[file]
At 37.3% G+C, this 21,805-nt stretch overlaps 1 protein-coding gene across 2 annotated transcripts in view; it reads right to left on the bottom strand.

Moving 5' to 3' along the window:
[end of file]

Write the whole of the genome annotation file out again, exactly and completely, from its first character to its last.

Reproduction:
At 37.3% G+C, this 21,805-nt stretch overlaps 1 protein-coding gene across 2 annotated transcripts in view; it reads right to left on the bottom strand.

Moving 5' to 3' along the window: